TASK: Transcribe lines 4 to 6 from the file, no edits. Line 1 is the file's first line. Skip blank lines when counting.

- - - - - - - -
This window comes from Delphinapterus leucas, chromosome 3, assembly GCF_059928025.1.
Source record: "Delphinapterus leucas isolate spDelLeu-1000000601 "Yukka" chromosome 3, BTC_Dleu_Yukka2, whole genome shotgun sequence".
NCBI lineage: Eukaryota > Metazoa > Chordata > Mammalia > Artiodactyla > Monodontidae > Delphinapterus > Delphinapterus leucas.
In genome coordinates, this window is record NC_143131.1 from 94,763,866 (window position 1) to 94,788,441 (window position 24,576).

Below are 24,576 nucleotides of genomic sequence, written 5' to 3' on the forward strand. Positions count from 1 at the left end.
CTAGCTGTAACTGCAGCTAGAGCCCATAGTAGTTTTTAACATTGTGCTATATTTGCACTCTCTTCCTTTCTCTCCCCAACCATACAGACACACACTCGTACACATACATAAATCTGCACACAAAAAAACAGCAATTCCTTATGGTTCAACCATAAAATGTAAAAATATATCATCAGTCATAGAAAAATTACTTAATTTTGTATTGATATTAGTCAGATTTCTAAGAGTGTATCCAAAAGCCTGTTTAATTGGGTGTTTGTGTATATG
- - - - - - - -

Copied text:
In genome coordinates, this window is record NC_143131.1 from 94,763,866 (window position 1) to 94,788,441 (window position 24,576).

Below are 24,576 nucleotides of genomic sequence, written 5' to 3' on the forward strand. Positions count from 1 at the left end.
CTAGCTGTAACTGCAGCTAGAGCCCATAGTAGTTTTTAACATTGTGCTATATTTGCACTCTCTTCCTTTCTCTCCCCAACCATACAGACACACACTCGTACACATACATAAATCTGCACACAAAAAAACAGCAATTCCTTATGGTTCAACCATAAAATGTAAAAATATATCATCAGTCATAGAAAAATTACTTAATTTTGTATTGATATTAGTCAGATTTCTAAGAGTGTATCCAAAAGCCTGTTTAATTGGGTGTTTGTGTATATG